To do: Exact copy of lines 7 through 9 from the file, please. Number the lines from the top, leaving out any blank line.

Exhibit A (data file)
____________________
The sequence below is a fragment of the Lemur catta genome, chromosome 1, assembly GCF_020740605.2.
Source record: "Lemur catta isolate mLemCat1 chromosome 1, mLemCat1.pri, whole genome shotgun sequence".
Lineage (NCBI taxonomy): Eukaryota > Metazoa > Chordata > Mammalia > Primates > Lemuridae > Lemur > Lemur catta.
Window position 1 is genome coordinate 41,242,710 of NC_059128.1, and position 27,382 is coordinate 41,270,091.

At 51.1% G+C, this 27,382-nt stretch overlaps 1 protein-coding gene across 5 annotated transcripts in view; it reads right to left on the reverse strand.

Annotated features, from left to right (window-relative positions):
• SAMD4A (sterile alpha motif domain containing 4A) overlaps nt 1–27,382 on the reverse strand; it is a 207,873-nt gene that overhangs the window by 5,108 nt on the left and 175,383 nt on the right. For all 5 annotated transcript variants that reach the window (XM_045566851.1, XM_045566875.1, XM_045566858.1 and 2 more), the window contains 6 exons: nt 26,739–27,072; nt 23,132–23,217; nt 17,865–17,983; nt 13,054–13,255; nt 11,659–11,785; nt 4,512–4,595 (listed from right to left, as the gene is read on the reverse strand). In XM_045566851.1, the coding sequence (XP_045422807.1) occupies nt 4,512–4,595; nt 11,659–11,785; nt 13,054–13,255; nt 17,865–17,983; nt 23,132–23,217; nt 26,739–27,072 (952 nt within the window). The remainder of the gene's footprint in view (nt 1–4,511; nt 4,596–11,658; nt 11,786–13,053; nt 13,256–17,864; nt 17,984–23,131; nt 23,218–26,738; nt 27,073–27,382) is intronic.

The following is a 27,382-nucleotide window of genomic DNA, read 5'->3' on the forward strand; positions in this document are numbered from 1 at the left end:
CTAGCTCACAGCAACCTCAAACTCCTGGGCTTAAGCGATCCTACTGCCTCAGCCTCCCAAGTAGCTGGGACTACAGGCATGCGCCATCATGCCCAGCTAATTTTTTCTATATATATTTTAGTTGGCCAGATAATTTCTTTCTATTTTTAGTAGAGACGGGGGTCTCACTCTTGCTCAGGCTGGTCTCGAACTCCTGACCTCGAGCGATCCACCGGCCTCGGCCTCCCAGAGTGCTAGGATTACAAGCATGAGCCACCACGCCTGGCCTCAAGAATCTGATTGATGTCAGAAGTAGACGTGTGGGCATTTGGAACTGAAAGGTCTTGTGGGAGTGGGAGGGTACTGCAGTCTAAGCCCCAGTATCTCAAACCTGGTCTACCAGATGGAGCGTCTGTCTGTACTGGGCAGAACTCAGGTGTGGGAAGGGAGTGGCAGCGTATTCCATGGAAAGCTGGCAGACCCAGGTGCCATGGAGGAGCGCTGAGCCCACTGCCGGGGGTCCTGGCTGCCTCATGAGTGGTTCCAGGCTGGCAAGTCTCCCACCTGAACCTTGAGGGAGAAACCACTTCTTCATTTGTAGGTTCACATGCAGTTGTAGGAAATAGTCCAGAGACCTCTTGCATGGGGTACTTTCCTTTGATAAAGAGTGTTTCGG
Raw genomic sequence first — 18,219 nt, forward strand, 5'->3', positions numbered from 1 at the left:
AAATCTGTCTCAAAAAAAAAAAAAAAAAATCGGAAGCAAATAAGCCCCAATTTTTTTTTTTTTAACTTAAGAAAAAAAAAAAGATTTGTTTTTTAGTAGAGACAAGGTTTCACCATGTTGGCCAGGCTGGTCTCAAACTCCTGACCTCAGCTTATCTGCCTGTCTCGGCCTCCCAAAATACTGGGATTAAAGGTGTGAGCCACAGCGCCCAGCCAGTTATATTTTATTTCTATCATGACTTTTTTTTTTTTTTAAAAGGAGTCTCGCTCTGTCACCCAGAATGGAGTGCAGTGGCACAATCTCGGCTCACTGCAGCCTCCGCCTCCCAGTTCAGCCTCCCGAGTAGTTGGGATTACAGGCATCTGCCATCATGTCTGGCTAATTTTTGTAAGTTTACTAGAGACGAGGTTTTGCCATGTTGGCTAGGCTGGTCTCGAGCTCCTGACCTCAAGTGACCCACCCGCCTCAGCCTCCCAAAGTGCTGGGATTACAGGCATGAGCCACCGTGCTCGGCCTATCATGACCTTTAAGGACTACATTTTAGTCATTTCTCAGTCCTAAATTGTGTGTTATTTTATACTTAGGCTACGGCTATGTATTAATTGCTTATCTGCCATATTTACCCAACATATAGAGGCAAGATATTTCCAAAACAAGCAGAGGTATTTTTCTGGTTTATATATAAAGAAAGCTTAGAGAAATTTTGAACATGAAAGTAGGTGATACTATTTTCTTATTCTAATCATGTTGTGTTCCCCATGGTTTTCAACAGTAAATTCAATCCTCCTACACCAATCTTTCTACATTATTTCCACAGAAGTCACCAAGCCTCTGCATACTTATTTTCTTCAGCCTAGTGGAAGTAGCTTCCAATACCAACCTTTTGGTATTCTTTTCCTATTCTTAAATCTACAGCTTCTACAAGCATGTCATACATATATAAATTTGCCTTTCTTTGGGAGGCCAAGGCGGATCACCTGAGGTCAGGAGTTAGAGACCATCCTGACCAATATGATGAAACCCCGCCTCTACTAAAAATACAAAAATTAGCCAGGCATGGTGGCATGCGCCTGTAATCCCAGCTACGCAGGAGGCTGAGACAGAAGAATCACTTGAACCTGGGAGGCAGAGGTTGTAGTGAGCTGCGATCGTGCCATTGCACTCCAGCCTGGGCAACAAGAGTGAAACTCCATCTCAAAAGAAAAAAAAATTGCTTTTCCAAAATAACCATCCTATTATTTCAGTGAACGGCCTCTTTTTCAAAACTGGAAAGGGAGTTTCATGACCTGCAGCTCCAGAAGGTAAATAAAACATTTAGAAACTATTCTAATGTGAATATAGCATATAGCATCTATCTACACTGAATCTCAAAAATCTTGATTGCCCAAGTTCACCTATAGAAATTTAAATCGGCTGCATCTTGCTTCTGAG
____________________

• SAMD4A (sterile alpha motif domain containing 4A) overlaps nt 1–27,382 on the reverse strand; it is a 207,873-nt gene that overhangs the window by 5,108 nt on the left and 175,383 nt on the right. For all 5 annotated transcript variants that reach the window (XM_045566851.1, XM_045566875.1, XM_045566858.1 and 2 more), the window contains 6 exons: nt 26,739–27,072; nt 23,132–23,217; nt 17,865–17,983; nt 13,054–13,255; nt 11,659–11,785; nt 4,512–4,595 (listed from right to left, as the gene is read on the reverse strand). In XM_045566851.1, the coding sequence (XP_045422807.1) occupies nt 4,512–4,595; nt 11,659–11,785; nt 13,054–13,255; nt 17,865–17,983; nt 23,132–23,217; nt 26,739–27,072 (952 nt within the window). The remainder of the gene's footprint in view (nt 1–4,511; nt 4,596–11,658; nt 11,786–13,053; nt 13,256–17,864; nt 17,984–23,131; nt 23,218–26,738; nt 27,073–27,382) is intronic.

The following is a 27,382-nucleotide window of genomic DNA, read 5'->3' on the forward strand; positions in this document are numbered from 1 at the left end:
CTAGCTCACAGCAACCTCAAACTCCTGGGCTTAAGCGATCCTACTGCCTCAGCCTCCCAAGTAGCTGGGACTACAGGCATGCGCCATCATGCCCAGCTAATTTTTTCTATATATATTTTAGTTGGCCAGATAATTTCTTTCTATTTTTAGTAGAGACGGGGGTCTCACTCTTGCTCAGGCTGGTCTCGAACTCCTGACCTCGAGCGATCCACCGGCCTCGGCCTCCCAGAGTGCTAGGATTACAAGCATGAGCCACCACGCCTGGCCTCAAGAATCTGATTGATGTCAGAAGTAGACGTGTGGGCATTTGGAACTGAAAGGTCTTGTGGGAGTGGGAGGGTACTGCAGTCTAAGCCCCAGTATCTCAAACCTGGTCTACCAGATGGAGCGTCTGTCTGTACTGGGCAGAACTCAGGTGTGGGAAGGGAGTGGCAGCGTATTCCATGGAAAGCTGGCAGACCCAGGTGCCATGGAGGAGCGCTGAGCCCACTGCCGGGGGTCCTGGCTGCCTCATGAGTGGTTCCAGGCTGGCAAGTCTCCCACCTGAACCTTGAGGGAGAAACCACTTCTTCATTTGTAGGTTCACATGCAGTTGTAGGAAATAGTCCAGAGACCTCTTGCATGGGGTACTTTCCTTTGATAAAGAGTGTTTCGG